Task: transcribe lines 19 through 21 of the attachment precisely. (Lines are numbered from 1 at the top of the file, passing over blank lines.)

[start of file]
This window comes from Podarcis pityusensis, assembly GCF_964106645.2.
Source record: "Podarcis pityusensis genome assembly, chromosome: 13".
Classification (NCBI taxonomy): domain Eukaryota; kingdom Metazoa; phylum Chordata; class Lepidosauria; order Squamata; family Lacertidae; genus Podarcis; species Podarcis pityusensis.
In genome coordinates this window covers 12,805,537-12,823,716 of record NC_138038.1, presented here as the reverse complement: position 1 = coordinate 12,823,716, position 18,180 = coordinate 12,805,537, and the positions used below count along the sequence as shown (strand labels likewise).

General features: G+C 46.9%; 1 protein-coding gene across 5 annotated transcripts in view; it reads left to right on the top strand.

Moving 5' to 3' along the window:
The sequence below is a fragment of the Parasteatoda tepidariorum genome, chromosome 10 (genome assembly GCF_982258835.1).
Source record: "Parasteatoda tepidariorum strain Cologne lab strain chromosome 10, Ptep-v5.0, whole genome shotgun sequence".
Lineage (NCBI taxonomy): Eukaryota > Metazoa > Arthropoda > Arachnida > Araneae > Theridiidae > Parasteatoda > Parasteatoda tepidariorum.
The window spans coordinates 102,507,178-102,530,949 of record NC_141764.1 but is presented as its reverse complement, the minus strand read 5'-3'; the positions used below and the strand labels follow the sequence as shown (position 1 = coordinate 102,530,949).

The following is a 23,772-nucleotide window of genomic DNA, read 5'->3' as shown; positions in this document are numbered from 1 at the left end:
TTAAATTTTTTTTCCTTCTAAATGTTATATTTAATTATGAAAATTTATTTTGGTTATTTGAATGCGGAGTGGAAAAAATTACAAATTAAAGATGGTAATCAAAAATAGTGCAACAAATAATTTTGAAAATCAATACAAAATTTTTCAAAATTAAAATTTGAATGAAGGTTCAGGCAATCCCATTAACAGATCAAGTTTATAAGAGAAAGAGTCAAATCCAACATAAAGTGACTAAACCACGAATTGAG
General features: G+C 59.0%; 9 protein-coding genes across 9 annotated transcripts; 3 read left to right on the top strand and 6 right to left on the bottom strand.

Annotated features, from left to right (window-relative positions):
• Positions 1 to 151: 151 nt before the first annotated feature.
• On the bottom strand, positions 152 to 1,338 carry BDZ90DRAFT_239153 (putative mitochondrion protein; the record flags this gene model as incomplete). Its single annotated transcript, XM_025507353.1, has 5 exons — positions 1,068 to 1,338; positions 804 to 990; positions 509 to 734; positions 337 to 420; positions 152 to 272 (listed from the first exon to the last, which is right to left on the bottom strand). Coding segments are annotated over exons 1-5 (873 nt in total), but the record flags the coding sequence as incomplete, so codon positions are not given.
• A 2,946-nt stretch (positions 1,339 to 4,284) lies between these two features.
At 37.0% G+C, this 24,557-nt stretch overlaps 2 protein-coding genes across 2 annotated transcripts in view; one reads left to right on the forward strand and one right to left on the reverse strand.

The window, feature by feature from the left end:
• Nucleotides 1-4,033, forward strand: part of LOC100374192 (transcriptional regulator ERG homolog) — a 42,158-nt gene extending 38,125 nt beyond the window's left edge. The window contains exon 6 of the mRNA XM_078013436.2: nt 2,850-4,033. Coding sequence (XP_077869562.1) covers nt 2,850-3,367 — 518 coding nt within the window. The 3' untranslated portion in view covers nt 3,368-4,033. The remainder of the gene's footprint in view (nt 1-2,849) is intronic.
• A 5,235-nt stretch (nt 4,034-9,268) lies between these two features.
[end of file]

The window, feature by feature from the left end:
• Nucleotides 1-4,033, forward strand: part of LOC100374192 (transcriptional regulator ERG homolog) — a 42,158-nt gene extending 38,125 nt beyond the window's left edge. The window contains exon 6 of the mRNA XM_078013436.2: nt 2,850-4,033. Coding sequence (XP_077869562.1) covers nt 2,850-3,367 — 518 coding nt within the window. The 3' untranslated portion in view covers nt 3,368-4,033. The remainder of the gene's footprint in view (nt 1-2,849) is intronic.
• A 5,235-nt stretch (nt 4,034-9,268) lies between these two features.